This is the thing. Everybody everywhere has their own version of Kerry’s situation. To go for the league, or not. To funnel all available time and resources into it, or not. As Gordon Manning laid out in these pages during the week, the past 20 years of league and championship football have shown a clear link between taking the secondary competition seriously and gaining success in the primary one. Armagh were the last Division Two winners of the All-Ireland, all the way back in 2002. You dismiss the league, you dismiss the championship.

Or at least that’s how it has been. But how sure can we really be that the trend still holds? The championship has gone through another overhaul so at the very least we’re stepping into the unknown in 2023. Those extra 39 games in the summer have to be planned for, folded in, tapered towards. How much of that can a county feasibly do while giving the league a true rattle?

Let’s take Armagh for instance. Without doubt one of the teams who made the 2022 championship, only going out on penalties in the game of the year. Plainly on an upward curve, good age profile, entitled to fancy themselves in a one-off game against anybody. On the face of it, they fit the profile of a league winner in a year when Dublin are in Division Two and Kerry might not be all that bothered.

But look at what their dance card looks like come championship. They’re in the preliminary round in Ulster six days after the league final. They haven’t won the province in 15 years. If they’re going to do it this year, it will mean winning four games in five weeks. They will probably have to play eight games in 11 weeks just to get back to the All-Ireland quarter-final and equal what they achieved in 2022. Could you predict with confidence what they will be looking for out of the league? Could they?

There are versions of those dynamics everywhere you look. Mayo and Roscommon face off the week after the league final – do either of them really want to be in it? There’s a Connacht final on the cards for London, Sligo or Leitrim – is there any sense in them chasing a place in the Division Four final the weekend before they start clawing and scraping at each other?

And what of the Tailteann Cup? Westmeath came third in Division Three last year and missed out on promotion to Limerick and Louth. But while both of them got tonked in their next game in the All-Ireland qualifiers, Westmeath went on a run through the new repercharge competition and ended their year with a Mardi Gras parade through the streets of Mullingar.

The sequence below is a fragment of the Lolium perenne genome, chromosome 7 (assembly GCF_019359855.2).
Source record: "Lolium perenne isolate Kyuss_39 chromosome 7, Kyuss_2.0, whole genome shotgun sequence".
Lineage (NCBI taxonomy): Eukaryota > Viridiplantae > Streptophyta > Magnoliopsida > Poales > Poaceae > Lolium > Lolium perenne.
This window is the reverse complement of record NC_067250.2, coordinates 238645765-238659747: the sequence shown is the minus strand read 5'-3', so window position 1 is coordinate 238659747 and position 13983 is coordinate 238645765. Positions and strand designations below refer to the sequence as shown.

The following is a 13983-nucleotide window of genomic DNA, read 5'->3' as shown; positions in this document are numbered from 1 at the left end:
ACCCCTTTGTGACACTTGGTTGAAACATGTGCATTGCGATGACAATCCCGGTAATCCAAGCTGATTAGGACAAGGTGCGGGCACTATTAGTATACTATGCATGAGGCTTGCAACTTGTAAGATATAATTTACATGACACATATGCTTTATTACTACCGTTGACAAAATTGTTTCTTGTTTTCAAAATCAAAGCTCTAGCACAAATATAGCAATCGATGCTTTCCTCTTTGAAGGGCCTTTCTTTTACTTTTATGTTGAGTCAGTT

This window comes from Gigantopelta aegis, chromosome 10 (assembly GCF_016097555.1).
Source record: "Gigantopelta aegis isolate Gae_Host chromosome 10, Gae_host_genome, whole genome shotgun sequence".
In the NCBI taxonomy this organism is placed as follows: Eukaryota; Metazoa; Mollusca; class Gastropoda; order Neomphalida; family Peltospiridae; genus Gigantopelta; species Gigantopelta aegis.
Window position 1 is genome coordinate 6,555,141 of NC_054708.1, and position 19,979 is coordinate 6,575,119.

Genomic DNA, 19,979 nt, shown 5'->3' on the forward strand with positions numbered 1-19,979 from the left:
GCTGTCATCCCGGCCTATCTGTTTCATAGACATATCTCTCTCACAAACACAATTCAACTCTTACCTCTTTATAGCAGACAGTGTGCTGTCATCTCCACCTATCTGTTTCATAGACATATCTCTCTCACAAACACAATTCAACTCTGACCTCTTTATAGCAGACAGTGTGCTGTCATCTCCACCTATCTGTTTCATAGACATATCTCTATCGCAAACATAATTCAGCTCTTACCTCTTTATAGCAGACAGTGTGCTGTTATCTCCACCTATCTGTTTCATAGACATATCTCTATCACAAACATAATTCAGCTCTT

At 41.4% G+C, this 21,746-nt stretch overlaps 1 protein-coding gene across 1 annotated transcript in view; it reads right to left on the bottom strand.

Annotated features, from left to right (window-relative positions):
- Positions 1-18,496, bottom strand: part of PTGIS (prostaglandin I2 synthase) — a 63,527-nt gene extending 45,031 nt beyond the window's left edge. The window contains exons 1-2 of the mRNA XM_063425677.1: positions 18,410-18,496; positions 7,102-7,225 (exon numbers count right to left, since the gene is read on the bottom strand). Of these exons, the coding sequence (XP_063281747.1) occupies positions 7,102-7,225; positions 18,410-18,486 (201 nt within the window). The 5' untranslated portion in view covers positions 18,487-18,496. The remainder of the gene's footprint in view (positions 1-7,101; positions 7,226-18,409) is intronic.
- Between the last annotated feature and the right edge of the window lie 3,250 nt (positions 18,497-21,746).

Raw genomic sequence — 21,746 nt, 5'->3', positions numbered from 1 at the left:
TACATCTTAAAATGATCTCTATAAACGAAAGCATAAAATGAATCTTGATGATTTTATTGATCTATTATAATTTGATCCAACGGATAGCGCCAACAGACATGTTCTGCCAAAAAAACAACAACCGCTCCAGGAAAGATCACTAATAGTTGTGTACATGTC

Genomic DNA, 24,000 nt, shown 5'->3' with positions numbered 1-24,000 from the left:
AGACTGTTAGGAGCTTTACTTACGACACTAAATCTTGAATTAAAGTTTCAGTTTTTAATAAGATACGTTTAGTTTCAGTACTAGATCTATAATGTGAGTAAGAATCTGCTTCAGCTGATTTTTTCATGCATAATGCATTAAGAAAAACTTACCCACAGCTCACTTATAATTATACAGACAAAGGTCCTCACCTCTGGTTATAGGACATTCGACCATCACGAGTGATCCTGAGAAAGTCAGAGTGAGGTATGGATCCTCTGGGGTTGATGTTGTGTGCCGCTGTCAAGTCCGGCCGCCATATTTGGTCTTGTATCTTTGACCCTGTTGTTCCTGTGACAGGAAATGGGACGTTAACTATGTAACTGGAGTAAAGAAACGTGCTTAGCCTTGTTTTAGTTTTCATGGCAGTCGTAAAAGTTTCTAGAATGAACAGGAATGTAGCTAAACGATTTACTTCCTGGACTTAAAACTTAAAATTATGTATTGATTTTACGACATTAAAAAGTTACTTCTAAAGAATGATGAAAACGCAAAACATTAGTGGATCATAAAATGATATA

What’s the lesson there for the teams fighting to stay in Division Two at the end of March? Do they burst every blood vessel to stay up and compete for an All-Ireland they can’t win? Or do they take relegation as it comes and regroup for a Tailteann campaign in which they fear nobody and will likely be among the favourites? Whatever the answer is, they won’t be saying it out loud.

All of this makes for intrigue and conjecture but none of it makes the task of working out what the league is for any simpler. For supporters, it’s something to be at. For the 40 venues around the country that will host games, it’s a jamboree.

Just for a day, just for a few hours but no small thing at the same time. For county boards, it’s bums on seats. It’s towns and villages around the land with more footfall, more buzz, a sense of something happening for the day. Don’t imagine that doesn’t matter.

But when it comes down to the nitty-gritty of the league itself, it’s harder than ever to nail it to the wall. It’s a million things at once. Strong because it has an indelible link to the championship. Weak because the championship has expanded to overshadow it even more than before. Exciting because more games matter now than was ever the case. Confusing because even when the league finals are done, it still won’t be clear how much weight finishing positions will carry into the summer.

In the end, the league is the league is the league. It’s the GAA’s best competition, it’s the GAA’s most abused competition. It’s dummy teams and fly goalies and refs cracking down on steps or handpasses or whatever it is this year.

It’s sodden brass bands and the main stand is full and €2 a tea, €1 a bar and whatever the programme seller can get out of you. It’s the new wing back and the old full forward and sure the manager ran the shit out of them on Saturday morning so they won’t be winning today anyway. It’s whatever you’re having yourself.

It’s good to have it back.

Malachy Clerkin

Malachy Clerkin

Malachy Clerkin is a sports writer with The Irish Times